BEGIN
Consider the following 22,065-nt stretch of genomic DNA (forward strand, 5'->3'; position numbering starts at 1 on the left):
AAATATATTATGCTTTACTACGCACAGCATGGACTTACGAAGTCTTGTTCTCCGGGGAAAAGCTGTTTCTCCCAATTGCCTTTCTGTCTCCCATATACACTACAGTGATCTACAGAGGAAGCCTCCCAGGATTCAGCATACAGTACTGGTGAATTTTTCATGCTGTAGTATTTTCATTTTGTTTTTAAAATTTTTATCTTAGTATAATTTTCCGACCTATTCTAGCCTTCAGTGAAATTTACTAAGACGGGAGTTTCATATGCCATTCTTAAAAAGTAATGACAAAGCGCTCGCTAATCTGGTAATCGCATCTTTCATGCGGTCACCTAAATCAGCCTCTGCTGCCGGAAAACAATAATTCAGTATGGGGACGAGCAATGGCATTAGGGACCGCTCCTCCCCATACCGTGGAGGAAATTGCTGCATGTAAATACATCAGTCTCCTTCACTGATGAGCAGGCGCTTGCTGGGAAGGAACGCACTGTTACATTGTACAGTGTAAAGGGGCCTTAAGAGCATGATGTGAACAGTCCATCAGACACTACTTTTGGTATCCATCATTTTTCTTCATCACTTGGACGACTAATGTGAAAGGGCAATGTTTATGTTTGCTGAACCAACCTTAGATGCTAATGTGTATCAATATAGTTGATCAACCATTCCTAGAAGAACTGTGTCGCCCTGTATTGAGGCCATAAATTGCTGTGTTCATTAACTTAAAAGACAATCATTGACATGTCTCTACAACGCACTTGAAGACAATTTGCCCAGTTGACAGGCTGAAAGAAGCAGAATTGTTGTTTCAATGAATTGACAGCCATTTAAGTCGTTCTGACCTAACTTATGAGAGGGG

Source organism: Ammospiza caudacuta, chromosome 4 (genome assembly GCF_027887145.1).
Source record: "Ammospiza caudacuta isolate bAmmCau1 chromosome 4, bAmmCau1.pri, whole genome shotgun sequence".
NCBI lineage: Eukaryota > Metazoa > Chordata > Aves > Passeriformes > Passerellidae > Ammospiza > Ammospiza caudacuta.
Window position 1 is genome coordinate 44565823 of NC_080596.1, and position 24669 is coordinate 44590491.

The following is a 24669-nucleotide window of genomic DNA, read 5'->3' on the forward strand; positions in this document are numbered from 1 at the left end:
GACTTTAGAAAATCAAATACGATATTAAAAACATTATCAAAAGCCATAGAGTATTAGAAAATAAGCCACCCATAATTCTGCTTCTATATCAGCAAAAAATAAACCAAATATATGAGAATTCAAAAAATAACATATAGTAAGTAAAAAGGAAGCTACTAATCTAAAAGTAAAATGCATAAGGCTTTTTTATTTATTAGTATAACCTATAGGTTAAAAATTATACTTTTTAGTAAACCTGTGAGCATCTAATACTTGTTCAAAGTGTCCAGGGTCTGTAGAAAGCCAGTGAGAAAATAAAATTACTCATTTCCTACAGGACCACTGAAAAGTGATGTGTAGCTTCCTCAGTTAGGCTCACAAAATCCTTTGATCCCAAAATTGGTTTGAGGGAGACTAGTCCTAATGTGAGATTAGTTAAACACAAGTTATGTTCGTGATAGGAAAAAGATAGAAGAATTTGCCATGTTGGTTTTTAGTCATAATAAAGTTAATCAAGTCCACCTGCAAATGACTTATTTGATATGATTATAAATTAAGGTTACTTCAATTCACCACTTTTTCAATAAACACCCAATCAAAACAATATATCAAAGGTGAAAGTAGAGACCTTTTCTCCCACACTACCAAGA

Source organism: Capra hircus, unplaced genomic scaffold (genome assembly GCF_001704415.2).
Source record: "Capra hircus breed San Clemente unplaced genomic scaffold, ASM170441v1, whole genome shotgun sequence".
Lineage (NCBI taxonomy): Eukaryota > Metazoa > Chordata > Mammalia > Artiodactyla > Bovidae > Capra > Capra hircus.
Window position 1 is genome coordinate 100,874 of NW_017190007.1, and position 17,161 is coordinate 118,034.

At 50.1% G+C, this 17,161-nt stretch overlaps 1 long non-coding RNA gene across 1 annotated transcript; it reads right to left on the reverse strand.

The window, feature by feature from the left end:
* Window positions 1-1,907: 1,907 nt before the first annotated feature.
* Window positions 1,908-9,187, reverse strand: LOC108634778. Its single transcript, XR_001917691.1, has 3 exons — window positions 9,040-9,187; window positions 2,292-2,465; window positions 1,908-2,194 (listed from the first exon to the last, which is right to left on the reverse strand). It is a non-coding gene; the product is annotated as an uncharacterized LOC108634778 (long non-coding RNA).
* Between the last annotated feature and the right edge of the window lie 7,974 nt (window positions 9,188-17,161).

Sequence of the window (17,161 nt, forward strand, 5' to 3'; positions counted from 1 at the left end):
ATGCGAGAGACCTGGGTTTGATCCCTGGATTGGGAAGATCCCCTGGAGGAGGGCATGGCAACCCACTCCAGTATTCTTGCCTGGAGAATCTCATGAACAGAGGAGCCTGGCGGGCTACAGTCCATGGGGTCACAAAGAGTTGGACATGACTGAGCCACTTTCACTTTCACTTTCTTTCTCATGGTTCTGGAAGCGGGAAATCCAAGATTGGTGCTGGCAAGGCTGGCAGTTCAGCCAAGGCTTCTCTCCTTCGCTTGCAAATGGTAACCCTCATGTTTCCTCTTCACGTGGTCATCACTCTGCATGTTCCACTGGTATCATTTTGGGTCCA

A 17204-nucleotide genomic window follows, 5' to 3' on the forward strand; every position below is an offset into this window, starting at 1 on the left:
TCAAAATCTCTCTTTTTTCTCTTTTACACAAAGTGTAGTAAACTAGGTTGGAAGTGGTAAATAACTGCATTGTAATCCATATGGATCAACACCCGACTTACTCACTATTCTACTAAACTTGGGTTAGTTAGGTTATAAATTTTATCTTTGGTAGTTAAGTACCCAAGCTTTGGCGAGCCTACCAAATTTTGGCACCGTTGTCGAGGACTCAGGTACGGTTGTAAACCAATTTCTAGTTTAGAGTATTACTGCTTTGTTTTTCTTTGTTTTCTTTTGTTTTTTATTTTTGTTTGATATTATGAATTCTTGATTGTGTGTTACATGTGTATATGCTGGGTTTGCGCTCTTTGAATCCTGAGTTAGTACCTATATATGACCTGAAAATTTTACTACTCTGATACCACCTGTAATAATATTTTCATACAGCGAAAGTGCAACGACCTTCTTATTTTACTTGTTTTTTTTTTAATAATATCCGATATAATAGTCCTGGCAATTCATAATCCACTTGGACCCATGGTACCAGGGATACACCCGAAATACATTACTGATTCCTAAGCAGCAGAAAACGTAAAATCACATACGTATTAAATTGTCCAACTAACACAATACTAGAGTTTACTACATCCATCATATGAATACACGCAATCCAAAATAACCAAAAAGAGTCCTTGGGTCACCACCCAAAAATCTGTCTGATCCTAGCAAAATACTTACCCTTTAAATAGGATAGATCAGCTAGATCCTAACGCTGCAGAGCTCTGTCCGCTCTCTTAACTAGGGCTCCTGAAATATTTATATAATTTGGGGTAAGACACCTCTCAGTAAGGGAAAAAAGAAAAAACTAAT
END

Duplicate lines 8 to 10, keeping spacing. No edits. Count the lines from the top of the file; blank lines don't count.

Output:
GACTTTAGAAAATCAAATACGATATTAAAAACATTATCAAAAGCCATAGAGTATTAGAAAATAAGCCACCCATAATTCTGCTTCTATATCAGCAAAAAATAAACCAAATATATGAGAATTCAAAAAATAACATATAGTAAGTAAAAAGGAAGCTACTAATCTAAAAGTAAAATGCATAAGGCTTTTTTATTTATTAGTATAACCTATAGGTTAAAAATTATACTTTTTAGTAAACCTGTGAGCATCTAATACTTGTTCAAAGTGTCCAGGGTCTGTAGAAAGCCAGTGAGAAAATAAAATTACTCATTTCCTACAGGACCACTGAAAAGTGATGTGTAGCTTCCTCAGTTAGGCTCACAAAATCCTTTGATCCCAAAATTGGTTTGAGGGAGACTAGTCCTAATGTGAGATTAGTTAAACACAAGTTATGTTCGTGATAGGAAAAAGATAGAAGAATTTGCCATGTTGGTTTTTAGTCATAATAAAGTTAATCAAGTCCACCTGCAAATGACTTATTTGATATGATTATAAATTAAGGTTACTTCAATTCACCACTTTTTCAATAAACACCCAATCAAAACAATATATCAAAGGTGAAAGTAGAGACCTTTTCTCCCACACTACCAAGA

Source organism: Capra hircus, unplaced genomic scaffold (genome assembly GCF_001704415.2).
Source record: "Capra hircus breed San Clemente unplaced genomic scaffold, ASM170441v1, whole genome shotgun sequence".